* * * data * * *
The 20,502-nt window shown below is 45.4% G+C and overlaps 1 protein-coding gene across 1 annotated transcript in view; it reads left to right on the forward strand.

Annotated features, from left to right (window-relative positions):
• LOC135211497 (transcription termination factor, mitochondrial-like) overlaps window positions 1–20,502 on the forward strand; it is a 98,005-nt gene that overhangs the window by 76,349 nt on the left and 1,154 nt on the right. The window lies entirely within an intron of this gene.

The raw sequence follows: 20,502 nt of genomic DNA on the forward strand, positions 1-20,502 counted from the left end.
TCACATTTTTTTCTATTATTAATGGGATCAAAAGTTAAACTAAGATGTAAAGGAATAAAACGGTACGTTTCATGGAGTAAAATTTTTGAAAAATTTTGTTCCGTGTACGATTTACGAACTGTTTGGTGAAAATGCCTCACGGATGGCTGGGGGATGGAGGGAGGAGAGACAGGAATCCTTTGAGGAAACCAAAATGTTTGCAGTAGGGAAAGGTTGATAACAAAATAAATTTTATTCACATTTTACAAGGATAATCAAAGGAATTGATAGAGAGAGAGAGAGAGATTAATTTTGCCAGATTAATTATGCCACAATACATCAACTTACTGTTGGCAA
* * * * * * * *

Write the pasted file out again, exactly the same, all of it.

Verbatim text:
The 20,502-nt window shown below is 45.4% G+C and overlaps 1 protein-coding gene across 1 annotated transcript in view; it reads left to right on the forward strand.

Annotated features, from left to right (window-relative positions):
• LOC135211497 (transcription termination factor, mitochondrial-like) overlaps window positions 1–20,502 on the forward strand; it is a 98,005-nt gene that overhangs the window by 76,349 nt on the left and 1,154 nt on the right. The window lies entirely within an intron of this gene.

The raw sequence follows: 20,502 nt of genomic DNA on the forward strand, positions 1-20,502 counted from the left end.
TCACATTTTTTTCTATTATTAATGGGATCAAAAGTTAAACTAAGATGTAAAGGAATAAAACGGTACGTTTCATGGAGTAAAATTTTTGAAAAATTTTGTTCCGTGTACGATTTACGAACTGTTTGGTGAAAATGCCTCACGGATGGCTGGGGGATGGAGGGAGGAGAGACAGGAATCCTTTGAGGAAACCAAAATGTTTGCAGTAGGGAAAGGTTGATAACAAAATAAATTTTATTCACATTTTACAAGGATAATCAAAGGAATTGATAGAGAGAGAGAGAGAGATTAATTTTGCCAGATTAATTATGCCACAATACATCAACTTACTGTTGGCAA